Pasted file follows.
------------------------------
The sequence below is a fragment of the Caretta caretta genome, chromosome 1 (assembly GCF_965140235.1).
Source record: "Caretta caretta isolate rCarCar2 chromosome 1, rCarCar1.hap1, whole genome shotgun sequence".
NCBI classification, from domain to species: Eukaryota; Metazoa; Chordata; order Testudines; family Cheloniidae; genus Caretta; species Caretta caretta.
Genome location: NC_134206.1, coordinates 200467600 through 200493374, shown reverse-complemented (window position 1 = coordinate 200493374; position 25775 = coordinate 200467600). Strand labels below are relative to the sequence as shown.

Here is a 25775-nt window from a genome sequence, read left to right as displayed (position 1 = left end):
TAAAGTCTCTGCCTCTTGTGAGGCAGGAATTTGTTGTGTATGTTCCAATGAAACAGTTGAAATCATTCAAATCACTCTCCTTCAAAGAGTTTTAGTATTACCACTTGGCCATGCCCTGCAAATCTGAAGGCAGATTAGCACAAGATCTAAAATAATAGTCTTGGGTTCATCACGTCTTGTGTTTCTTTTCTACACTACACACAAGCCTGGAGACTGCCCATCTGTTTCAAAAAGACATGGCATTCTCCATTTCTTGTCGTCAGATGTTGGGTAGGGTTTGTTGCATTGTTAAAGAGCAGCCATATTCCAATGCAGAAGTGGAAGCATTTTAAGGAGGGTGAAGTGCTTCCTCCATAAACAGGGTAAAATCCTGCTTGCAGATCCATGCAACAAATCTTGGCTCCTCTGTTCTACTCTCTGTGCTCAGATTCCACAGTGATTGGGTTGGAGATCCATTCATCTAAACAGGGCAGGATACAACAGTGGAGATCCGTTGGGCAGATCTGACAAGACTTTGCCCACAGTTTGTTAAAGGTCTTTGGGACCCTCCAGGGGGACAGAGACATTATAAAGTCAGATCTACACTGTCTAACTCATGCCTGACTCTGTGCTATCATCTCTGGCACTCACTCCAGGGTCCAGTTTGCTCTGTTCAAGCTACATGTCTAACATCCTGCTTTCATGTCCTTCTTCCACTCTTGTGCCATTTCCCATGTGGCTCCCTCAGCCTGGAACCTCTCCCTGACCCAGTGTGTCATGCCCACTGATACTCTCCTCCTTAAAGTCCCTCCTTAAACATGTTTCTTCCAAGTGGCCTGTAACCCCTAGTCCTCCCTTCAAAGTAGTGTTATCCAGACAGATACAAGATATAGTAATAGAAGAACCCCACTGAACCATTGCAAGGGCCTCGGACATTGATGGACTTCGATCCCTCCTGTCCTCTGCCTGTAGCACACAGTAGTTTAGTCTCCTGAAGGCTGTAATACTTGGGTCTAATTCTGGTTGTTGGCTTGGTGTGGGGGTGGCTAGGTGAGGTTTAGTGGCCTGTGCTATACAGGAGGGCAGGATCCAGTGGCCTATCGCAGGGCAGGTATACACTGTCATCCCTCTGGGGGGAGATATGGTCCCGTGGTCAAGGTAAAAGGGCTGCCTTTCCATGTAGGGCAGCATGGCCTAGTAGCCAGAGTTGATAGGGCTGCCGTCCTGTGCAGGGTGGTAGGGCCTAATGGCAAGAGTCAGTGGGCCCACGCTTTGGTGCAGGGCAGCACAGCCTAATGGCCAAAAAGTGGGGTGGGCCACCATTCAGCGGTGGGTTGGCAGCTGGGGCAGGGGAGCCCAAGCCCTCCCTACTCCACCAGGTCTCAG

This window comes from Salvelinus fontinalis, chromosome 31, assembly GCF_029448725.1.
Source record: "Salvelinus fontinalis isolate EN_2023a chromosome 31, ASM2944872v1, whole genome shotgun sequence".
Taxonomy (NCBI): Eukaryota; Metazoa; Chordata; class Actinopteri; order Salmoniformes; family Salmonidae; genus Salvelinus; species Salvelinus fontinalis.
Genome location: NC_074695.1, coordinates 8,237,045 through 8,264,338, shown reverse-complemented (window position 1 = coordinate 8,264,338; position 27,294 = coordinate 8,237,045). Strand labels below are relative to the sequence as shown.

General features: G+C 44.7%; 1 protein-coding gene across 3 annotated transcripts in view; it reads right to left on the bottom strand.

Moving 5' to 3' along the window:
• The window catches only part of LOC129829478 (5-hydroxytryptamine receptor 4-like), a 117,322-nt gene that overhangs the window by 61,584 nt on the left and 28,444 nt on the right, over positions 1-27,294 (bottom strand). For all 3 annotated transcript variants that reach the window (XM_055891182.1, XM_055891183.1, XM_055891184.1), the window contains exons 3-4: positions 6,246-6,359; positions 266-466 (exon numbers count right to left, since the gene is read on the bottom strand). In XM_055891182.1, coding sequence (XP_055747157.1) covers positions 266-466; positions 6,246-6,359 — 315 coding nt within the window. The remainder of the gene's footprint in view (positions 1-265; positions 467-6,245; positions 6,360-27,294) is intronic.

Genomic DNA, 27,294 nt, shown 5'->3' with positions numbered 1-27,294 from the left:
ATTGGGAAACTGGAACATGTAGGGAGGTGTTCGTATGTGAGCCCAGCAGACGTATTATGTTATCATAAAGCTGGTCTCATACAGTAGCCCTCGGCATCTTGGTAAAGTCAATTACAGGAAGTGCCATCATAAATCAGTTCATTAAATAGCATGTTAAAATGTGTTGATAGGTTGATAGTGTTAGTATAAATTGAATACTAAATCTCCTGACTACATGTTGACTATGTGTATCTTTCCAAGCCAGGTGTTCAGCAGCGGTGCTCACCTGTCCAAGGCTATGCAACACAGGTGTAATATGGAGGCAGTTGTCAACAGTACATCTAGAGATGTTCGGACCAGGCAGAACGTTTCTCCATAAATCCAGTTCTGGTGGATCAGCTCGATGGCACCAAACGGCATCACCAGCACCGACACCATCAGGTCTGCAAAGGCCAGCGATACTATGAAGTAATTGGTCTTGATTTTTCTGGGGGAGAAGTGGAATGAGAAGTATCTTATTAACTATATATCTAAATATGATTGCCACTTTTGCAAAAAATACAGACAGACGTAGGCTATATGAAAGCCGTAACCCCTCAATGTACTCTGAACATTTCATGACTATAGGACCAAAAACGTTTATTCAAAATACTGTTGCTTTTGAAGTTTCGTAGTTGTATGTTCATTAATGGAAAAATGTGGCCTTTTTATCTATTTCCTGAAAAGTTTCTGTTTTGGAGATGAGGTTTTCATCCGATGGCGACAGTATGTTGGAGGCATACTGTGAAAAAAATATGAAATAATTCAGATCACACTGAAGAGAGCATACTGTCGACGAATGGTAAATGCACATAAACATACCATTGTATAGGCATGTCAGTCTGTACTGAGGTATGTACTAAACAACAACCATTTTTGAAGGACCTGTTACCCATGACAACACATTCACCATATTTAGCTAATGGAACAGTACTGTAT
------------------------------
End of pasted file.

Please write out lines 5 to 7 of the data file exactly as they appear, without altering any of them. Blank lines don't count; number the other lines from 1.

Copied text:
Here is a 25775-nt window from a genome sequence, read left to right as displayed (position 1 = left end):
TAAAGTCTCTGCCTCTTGTGAGGCAGGAATTTGTTGTGTATGTTCCAATGAAACAGTTGAAATCATTCAAATCACTCTCCTTCAAAGAGTTTTAGTATTACCACTTGGCCATGCCCTGCAAATCTGAAGGCAGATTAGCACAAGATCTAAAATAATAGTCTTGGGTTCATCACGTCTTGTGTTTCTTTTCTACACTACACACAAGCCTGGAGACTGCCCATCTGTTTCAAAAAGACATGGCATTCTCCATTTCTTGTCGTCAGATGTTGGGTAGGGTTTGTTGCATTGTTAAAGAGCAGCCATATTCCAATGCAGAAGTGGAAGCATTTTAAGGAGGGTGAAGTGCTTCCTCCATAAACAGGGTAAAATCCTGCTTGCAGATCCATGCAACAAATCTTGGCTCCTCTGTTCTACTCTCTGTGCTCAGATTCCACAGTGATTGGGTTGGAGATCCATTCATCTAAACAGGGCAGGATACAACAGTGGAGATCCGTTGGGCAGATCTGACAAGACTTTGCCCACAGTTTGTTAAAGGTCTTTGGGACCCTCCAGGGGGACAGAGACATTATAAAGTCAGATCTACACTGTCTAACTCATGCCTGACTCTGTGCTATCATCTCTGGCACTCACTCCAGGGTCCAGTTTGCTCTGTTCAAGCTACATGTCTAACATCCTGCTTTCATGTCCTTCTTCCACTCTTGTGCCATTTCCCATGTGGCTCCCTCAGCCTGGAACCTCTCCCTGACCCAGTGTGTCATGCCCACTGATACTCTCCTCCTTAAAGTCCCTCCTTAAACATGTTTCTTCCAAGTGGCCTGTAACCCCTAGTCCTCCCTTCAAAGTAGTGTTATCCAGACAGATACAAGATATAGTAATAGAAGAACCCCACTGAACCATTGCAAGGGCCTCGGACATTGATGGACTTCGATCCCTCCTGTCCTCTGCCTGTAGCACACAGTAGTTTAGTCTCCTGAAGGCTGTAATACTTGGGTCTAATTCTGGTTGTTGGCTTGGTGTGGGGGTGGCTAGGTGAGGTTTAGTGGCCTGTGCTATACAGGAGGGCAGGATCCAGTGGCCTATCGCAGGGCAGGTATACACTGTCATCCCTCTGGGGGGAGATATGGTCCCGTGGTCAAGGTAAAAGGGCTGCCTTTCCATGTAGGGCAGCATGGCCTAGTAGCCAGAGTTGATAGGGCTGCCGTCCTGTGCAGGGTGGTAGGGCCTAATGGCAAGAGTCAGTGGGCCCACGCTTTGGTGCAGGGCAGCACAGCCTAATGGCCAAAAAGTGGGGTGGGCCACCATTCAGCGGTGGGTTGGCAGCTGGGGCAGGGGAGCCCAAGCCCTCCCTACTCCACCAGGTCTCAG

This window comes from Salvelinus fontinalis, chromosome 31, assembly GCF_029448725.1.